What happens when I dial 211?
When you call 211, an Information and Referral specialist will introduce herself and ask you some questions about what you're looking for. You do not have to provide your full name, but it's best to answer any questions being asked. The answers you provide will help make it possible for the 211 Information and Referral Specialist to connect you to resources and services that best meet your needs. By providing the information you're asked for, you may find that there are services and resources available to you that you'd never even thought of.
If you have internet access, you can access the Bay Area 211 database online, and perform your own search, by city or Zip code.
|Holiday Activities in San Francisco|
San Francisco is a beautiful place during the holiday season. Whether you celebrate Chanukah, Christmas, Kwanzaa, New Year's Eve, or are simply looking for fun and affordable activities for you and your family as the year winds down, there is definitely something out there for you.
About.com's San Francisco site has an entire column dedicated to free holiday events in The City.
The San Francisco Chronicle's SF Gate lists every type of event and activity you could dream of - from street fairs, to comedy shows, to bowling.
Fun, Cheap SF boasts an up-to-date list of events and activities throughout the Bay Area that are all either free or very low-cost.
Goldstar offers tickets to area events and performances at a huge discount - sometimes free.
Last, but certainly not least, The San Francisco Public Library offers a rich array of events, including readings and performances, exhibits, and classes. The SFPL also offers a wide range of Accessibility Services. It's one of The City's gems, and one of the rare places that has something for everyone.
Senior Meal Site Holiday Schedule
|IPads as AT: How To Afford One|
Ever since Apple introduced the Ipad, people have found uses for it that Stave Jobs probably never imagined. Parents of children with autism were among the first to recognize the Ipad's potential. Unlike purpose-built communication devices that perform just one function, the number and type of functions of the Ipad is only limited to the number and types of apps produced for it. Add to that the fact that the Ipad, while not inexpensive, is more affordable than most dedicated communication devices. Unfortunately, health insurance does not cover the cost of an Ipad, for the simple reason that it was not initially intended as a therapeutic or communication device for people with autism. How, then, does one go about getting an Ipad for ones' child, without breaking the bank?
Autism Advocate Laura Shumaker has shared some ideas for parents that may well bring their children closer to accessing this technology. As is the case so often in the disability community, Ms. Shumaker has been industrious and creative, and come up with some interesting and original methods for connecting people with AT that can help with communication and learning, and be an overall benefit to quality of life.
If you're thinking about getting an Ipad, please remember the Assistive Technology Network and ILRCSF's Device Lending Library.
ILRCSF Ecionomic Empowerment Workshops:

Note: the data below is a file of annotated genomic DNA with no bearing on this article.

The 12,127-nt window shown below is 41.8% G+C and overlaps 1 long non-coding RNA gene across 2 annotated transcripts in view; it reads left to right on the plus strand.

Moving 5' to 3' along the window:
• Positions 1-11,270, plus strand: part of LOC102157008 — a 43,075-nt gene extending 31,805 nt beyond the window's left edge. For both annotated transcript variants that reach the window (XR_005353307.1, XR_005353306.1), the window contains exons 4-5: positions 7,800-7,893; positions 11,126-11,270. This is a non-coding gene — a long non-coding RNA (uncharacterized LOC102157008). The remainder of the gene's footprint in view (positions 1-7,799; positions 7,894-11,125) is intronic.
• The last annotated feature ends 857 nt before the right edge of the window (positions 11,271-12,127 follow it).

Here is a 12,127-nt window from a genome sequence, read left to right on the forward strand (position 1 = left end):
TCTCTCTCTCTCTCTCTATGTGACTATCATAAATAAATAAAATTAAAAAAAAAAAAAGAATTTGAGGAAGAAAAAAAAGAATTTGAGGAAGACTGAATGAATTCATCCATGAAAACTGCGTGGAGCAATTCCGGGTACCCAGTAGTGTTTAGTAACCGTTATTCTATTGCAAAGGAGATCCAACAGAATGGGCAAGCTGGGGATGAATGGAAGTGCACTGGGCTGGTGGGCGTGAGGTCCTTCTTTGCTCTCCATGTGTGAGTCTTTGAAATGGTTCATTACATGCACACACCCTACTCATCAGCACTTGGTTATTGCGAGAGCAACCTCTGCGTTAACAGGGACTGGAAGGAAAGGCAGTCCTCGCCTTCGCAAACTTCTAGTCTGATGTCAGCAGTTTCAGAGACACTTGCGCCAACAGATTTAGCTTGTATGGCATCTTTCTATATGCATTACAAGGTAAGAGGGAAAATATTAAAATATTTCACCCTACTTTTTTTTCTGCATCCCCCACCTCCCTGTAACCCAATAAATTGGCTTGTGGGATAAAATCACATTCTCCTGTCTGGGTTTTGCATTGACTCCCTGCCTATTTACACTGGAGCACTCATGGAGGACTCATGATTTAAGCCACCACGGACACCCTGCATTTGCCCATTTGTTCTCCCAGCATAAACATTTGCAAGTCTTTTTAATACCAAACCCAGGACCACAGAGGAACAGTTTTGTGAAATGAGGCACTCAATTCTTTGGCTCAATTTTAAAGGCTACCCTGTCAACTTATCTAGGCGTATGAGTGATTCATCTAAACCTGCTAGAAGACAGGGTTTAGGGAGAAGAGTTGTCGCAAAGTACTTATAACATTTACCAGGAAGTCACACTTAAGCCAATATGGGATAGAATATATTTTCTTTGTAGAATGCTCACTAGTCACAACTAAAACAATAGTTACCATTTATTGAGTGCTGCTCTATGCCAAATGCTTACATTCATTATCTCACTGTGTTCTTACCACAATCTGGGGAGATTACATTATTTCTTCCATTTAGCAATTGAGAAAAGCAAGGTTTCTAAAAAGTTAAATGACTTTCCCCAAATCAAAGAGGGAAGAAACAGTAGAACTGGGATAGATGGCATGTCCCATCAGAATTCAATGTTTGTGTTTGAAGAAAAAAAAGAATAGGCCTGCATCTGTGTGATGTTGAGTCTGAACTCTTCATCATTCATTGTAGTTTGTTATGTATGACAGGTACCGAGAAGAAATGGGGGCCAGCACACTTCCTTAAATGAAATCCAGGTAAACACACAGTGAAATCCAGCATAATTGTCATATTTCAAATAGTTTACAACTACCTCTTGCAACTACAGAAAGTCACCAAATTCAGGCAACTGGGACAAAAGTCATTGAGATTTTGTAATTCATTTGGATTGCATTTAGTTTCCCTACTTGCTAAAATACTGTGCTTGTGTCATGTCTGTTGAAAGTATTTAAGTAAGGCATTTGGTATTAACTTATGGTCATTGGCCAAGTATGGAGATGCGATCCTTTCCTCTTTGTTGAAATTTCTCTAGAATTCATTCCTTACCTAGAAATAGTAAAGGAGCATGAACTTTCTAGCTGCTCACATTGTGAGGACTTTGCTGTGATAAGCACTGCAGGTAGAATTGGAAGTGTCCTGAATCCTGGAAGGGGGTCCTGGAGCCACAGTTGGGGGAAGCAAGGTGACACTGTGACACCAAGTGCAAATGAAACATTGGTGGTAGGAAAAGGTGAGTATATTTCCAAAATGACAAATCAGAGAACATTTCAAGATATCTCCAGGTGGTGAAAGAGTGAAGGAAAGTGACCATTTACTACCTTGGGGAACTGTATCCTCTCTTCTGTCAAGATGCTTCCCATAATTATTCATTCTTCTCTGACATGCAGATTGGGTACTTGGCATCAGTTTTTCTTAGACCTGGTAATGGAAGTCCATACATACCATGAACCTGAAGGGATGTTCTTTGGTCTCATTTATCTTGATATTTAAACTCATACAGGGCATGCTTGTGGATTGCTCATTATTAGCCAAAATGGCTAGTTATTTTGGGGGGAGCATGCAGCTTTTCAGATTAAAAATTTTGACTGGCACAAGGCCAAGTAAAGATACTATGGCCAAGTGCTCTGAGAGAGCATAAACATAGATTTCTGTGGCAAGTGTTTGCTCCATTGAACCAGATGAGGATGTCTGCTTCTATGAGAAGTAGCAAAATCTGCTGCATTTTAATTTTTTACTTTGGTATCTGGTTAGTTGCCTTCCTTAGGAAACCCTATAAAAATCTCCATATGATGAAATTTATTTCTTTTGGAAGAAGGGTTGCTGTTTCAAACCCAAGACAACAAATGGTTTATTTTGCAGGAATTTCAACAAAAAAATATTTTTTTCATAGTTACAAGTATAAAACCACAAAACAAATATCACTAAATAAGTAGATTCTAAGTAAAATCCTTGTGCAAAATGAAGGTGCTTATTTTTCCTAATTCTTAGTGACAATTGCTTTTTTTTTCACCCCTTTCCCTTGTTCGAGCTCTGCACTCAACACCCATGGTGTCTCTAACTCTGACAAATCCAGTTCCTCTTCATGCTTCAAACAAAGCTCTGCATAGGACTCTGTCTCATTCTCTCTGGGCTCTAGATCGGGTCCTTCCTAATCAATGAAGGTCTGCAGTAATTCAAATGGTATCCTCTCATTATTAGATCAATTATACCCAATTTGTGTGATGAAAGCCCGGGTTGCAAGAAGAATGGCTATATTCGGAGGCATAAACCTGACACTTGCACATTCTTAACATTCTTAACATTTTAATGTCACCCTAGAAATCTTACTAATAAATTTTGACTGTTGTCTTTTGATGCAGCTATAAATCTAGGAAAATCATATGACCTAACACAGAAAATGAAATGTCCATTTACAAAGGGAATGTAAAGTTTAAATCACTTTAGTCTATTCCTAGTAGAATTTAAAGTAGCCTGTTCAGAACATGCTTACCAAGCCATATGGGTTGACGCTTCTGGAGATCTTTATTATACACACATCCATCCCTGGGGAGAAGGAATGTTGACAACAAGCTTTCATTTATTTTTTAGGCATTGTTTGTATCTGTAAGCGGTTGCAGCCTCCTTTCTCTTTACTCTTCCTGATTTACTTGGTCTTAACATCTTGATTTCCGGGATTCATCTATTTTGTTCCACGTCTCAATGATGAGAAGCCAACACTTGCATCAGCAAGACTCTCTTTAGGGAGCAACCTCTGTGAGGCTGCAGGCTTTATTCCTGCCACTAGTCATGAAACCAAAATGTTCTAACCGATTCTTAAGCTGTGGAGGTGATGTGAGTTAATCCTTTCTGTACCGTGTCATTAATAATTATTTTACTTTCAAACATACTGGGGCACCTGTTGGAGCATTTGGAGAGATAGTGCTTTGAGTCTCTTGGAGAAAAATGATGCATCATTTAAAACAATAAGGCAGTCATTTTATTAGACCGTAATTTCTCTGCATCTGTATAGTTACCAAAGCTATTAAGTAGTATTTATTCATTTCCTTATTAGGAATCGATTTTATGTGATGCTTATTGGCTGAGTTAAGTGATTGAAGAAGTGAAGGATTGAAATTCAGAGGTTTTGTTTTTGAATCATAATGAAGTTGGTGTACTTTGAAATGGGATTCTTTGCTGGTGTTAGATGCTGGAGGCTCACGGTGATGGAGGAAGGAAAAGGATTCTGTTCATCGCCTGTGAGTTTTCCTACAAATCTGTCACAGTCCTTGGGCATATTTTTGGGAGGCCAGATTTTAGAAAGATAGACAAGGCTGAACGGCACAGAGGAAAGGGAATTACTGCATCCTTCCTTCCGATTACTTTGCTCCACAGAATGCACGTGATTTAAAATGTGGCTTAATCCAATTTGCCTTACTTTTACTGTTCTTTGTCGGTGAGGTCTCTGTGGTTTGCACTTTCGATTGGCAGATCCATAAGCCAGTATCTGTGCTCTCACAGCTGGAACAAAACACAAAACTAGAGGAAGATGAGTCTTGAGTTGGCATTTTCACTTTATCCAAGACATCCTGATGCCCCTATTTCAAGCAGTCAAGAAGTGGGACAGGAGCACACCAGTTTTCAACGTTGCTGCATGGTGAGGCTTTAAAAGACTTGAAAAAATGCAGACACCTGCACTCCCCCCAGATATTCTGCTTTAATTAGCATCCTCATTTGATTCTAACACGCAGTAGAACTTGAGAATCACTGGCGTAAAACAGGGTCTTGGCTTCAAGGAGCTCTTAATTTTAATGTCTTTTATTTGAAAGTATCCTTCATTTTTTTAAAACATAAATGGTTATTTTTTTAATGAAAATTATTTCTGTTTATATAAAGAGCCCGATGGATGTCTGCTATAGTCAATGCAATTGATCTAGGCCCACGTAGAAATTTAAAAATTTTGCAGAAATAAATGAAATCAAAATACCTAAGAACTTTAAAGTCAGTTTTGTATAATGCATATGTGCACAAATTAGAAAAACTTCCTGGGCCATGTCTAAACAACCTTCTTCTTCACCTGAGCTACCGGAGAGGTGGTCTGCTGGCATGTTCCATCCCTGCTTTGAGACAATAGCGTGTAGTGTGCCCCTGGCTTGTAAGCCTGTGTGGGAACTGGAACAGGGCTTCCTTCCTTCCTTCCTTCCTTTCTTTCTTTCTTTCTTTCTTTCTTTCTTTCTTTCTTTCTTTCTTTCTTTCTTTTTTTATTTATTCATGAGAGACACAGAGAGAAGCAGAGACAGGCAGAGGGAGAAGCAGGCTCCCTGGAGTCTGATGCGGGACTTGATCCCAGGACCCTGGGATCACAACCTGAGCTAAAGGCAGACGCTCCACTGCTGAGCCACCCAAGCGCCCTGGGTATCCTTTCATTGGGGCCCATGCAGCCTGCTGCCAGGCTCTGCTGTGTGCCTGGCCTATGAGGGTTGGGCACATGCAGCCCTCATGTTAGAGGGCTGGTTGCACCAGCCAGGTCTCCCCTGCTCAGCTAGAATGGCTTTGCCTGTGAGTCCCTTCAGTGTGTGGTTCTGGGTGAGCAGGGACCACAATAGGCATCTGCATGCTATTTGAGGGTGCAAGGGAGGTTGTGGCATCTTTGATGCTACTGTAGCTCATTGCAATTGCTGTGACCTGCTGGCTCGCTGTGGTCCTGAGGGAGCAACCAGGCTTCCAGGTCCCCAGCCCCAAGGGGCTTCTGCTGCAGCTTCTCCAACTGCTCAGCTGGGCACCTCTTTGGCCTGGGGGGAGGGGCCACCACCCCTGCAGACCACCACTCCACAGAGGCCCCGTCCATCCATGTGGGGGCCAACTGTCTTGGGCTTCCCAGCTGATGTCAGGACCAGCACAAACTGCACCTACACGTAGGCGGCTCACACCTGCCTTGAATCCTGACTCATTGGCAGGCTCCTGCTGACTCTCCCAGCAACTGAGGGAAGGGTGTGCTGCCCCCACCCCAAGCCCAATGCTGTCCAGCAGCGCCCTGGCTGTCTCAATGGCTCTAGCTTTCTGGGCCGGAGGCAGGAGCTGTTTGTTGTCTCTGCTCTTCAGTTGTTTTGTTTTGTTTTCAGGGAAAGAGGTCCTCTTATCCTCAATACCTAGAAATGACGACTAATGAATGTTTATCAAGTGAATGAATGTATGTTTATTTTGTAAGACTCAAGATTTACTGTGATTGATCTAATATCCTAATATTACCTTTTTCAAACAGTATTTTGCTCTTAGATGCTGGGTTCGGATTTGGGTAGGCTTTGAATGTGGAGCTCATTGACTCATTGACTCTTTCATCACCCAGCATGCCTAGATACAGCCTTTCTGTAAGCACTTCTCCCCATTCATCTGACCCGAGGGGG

Benefits and Work Incentives
ILRCSF has two staff members who focus on Economic Empowerment. They provide information, support and advocacy regarding benefits and eligibility, work incentive programs, and emergency rental assistance programs.
Economic Empowerment staff work one-to-one with many consumers on specific topics and goals. They also lead two different types of group workshops every week:
1. Basic Benefits Overview
2. How Employment Affects your Benefits - for those on SSDI &/or SSI
For most consumers, attending a group workshop is the best way to begin working with ILRCSF's Economic Empowerment staff.
All workshops are on Thursdays at 9:30am. However, only one topic - basic benefits or employment -- is covered each Thursday. Please attend the workshop that best suits you.
If you need information about applying for SSDI, SSI, Medi-Cal or other benefits, come to the Basic Benefits Overview workshop. If, on the other hand, you already receive SSDI or SSI and are considering going to work, come to the workshop called How Employment Affects Your Benefits. At this Employment Workshop you will learn how to use work incentives to keep some of your benefits as you transition into a job, as well as how to use the PASS program, and Ticket to Work.
January 2012 Schedule
January 5 Basic Benefits Overview
January 12 How Work Affects Your Benefits
January 19 Basic Benefits Overview
January 26 How Work Affects Your Benefits
NOTE: ILRCSF is wheelchair accessible and provides reasonable accommodations upon advanced request. In order to be fully accessible to all people with disabilities, ours is a scent-free office. When visiting ILRCSF, please do not wear any scented products, including perfumes, aftershave, hairspray, etc.
|ILRCSF Holiday Hours|
ILRCSF's offices will be closed on Friday, December 23 and Monday, December 26th.
We will also be closed on Friday, December 30th and Monday, January 2nd.
ILRCSF staff and board wish our friends a happy and healthy New Year.
The Independent Living Resource Center San Francisco is a 501(c)3, not-for-profit organization. Donations from the public support our workshops, one-to-one services, multi-cultural outreach, advocacy and systems change work, the Herb Levine Legacy Fund, and this newsletter. Please consider making a donation to help us keep offering information, support and advocacy to people with disabilities.
Tax deductible donations may be sent to:
649 Mission Street, 3rd Floor,
San Francisco, CA 94105
You can find out more about ILRCSF by following us on the Internet: